There is a bog garden adjacent to a pond with a nice little collection of primulas.
The gardeners are friendly, and they like to talk too. It was too early in the season to see any roses, which are individually labeled for the benefit of those interested. These gardens over the ocean also boast windmill palms, banana trees, and a nice little formal Italian garden with statuary that looks appropriately weathered and worthy of the stately surroundings.
The Italian garden:
Formerly the Royal Roads Military College (which closed in 1995), this building is now open to tours. The campus has now become a university, offering various courses.
Front entrance to the building, for which a separate entrance fee is charged. We only toured the gardens.
There were formal rose gardens, perennial borders, an herb garden, wonderful terrace/rock gardens, and some water features where mallard ducks lolled around.
Driveway into the Government House property:
Lawn and perennial borders:
Crimson-colored primulas, pink hellebores (top left) and some other perennials:
The terrace gardens, tucked into a rocky slope behind the buildings, were the most impressive. They featured a wide variety of spring bulbs, succulents, and perennials picked for color and texture contrasts. RLM was instructed to recreate elements of this garden for our yard at home; photos were taken to aid in this project.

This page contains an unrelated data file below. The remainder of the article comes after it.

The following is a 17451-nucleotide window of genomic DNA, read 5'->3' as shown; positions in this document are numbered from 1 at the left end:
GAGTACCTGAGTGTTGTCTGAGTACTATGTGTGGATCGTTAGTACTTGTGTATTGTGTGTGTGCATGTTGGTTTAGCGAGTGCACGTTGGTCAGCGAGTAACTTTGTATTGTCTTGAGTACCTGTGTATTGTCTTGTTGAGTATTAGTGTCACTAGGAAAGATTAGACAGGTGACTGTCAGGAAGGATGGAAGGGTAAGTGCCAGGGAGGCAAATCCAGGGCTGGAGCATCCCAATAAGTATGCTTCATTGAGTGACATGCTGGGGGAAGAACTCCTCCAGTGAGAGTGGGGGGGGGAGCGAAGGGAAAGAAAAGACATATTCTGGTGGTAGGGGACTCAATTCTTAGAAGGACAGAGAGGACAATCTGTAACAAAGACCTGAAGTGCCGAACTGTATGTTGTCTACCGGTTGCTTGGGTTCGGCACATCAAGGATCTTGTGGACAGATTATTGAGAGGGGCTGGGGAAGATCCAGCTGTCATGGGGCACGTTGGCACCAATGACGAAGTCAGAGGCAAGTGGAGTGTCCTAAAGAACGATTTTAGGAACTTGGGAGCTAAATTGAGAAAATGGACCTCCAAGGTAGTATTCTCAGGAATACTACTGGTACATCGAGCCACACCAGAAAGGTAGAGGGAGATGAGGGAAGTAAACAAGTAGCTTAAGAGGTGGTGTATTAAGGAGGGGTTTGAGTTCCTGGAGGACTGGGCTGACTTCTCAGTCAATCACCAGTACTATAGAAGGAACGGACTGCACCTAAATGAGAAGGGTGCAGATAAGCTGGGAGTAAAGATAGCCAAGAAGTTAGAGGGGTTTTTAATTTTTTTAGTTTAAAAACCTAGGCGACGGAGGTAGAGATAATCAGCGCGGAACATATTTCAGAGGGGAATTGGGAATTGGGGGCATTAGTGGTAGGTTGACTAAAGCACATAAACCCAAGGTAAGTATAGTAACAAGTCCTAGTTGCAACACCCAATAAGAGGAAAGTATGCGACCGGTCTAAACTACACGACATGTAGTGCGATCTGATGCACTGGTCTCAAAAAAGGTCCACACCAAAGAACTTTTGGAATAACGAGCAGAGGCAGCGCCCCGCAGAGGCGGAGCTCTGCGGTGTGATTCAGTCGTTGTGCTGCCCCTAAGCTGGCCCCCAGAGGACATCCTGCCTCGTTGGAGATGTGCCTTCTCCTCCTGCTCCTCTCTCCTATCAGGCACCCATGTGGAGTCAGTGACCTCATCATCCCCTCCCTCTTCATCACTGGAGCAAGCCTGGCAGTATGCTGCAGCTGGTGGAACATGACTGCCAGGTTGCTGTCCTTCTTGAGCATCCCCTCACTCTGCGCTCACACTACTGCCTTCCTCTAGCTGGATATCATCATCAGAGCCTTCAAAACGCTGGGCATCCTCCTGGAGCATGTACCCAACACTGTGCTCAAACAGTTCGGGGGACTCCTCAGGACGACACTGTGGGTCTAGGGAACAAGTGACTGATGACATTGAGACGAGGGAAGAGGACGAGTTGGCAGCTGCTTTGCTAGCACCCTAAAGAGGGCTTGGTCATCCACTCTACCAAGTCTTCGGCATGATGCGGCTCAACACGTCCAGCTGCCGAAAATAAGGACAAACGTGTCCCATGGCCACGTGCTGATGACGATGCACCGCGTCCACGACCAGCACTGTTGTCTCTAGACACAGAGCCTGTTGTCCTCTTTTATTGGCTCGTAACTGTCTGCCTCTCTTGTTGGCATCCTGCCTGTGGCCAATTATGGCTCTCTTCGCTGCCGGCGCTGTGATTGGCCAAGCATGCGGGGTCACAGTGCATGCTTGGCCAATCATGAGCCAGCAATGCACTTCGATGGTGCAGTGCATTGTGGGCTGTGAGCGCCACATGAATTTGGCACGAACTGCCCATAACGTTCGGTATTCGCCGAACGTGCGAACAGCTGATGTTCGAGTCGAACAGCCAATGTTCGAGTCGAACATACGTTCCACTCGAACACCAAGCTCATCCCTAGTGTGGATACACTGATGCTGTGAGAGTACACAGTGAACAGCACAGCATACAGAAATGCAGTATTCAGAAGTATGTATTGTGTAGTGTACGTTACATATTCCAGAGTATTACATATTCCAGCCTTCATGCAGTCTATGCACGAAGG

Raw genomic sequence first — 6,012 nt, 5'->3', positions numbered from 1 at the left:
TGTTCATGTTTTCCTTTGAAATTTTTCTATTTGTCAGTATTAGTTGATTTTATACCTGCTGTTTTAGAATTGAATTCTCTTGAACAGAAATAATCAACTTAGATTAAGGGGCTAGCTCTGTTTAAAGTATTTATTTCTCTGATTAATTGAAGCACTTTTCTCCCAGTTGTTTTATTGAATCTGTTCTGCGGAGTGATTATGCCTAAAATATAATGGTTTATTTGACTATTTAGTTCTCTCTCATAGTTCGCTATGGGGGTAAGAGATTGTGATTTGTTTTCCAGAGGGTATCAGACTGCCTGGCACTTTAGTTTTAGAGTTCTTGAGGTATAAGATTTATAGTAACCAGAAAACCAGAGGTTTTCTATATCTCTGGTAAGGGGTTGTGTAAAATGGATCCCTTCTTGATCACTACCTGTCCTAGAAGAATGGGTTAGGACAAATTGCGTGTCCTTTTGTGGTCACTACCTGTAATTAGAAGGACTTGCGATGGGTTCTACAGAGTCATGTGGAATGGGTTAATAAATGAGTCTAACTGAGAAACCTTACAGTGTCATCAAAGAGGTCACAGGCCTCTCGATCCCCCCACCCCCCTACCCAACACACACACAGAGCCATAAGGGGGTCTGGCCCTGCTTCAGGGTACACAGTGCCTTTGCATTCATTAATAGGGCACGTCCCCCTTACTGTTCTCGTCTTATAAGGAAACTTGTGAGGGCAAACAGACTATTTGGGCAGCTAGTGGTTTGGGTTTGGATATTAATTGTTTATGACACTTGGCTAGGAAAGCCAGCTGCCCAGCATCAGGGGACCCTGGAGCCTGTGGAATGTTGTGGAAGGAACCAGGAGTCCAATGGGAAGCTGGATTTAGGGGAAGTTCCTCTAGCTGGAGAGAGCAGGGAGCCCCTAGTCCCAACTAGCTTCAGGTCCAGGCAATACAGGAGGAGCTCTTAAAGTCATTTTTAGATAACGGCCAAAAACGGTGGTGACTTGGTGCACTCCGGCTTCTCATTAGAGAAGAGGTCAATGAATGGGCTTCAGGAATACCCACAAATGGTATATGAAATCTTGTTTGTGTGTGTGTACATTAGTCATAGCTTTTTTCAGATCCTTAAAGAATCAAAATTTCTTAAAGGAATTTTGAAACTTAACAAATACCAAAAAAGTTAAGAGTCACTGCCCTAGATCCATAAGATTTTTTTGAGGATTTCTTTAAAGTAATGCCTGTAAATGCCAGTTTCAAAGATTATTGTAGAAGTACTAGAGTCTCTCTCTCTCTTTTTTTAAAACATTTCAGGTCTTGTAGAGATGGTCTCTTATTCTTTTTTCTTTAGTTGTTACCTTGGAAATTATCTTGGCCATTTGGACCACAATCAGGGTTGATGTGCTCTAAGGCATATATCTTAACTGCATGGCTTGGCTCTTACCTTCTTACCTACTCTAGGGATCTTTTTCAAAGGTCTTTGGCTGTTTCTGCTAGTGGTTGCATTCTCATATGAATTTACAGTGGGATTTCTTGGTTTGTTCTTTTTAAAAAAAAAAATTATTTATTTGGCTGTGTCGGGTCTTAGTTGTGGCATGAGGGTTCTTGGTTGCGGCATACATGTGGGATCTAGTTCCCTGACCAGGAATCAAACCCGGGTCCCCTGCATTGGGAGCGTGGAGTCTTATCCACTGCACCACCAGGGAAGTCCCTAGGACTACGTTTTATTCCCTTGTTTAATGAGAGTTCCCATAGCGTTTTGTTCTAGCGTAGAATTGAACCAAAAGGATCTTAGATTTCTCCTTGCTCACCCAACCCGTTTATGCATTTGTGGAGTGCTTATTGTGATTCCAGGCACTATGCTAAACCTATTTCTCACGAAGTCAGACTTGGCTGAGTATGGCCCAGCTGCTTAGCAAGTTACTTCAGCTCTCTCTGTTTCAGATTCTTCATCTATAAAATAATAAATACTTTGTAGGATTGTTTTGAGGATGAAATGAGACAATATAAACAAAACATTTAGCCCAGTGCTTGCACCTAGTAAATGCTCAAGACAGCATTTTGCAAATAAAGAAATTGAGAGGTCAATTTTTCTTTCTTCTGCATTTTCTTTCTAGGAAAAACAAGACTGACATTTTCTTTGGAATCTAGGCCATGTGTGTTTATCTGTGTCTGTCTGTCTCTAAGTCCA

A variety of heathers form fluffy pillows at the bottom of this slope:
The terrace gardens:
Back of house, overlooking the terrace gardens:
A lovely Lewisia, tucked into the rocks (this plant is also hardy to La Ronge, for those locals who want to try it).
A Camassia of some variety:
Mallard duck with Bellis (English daisies) in the foreground:
Herb garden full of sage, thyme, and lavender:
Botanical tulips (also hardy in La Ronge):
In short, Butchart gardens are impressive and a must see for everyone. Hatley Park gardens and Government House gardens will thrill anyone who feels fondly for plants and thinks of the smell of well-rotted compost like sweet perfume.
As a result of this trip, I went online and ordered more forget-me-not seeds and decided to grow a passionfruit vine. The forget-me-nots look absolutely wonderful growing amid tulips and other taller spring flowers and I know that other gardeners are successful at growing them here. Good luck to RLM as he attempts to recreate all the rock garden beauty we saw over there!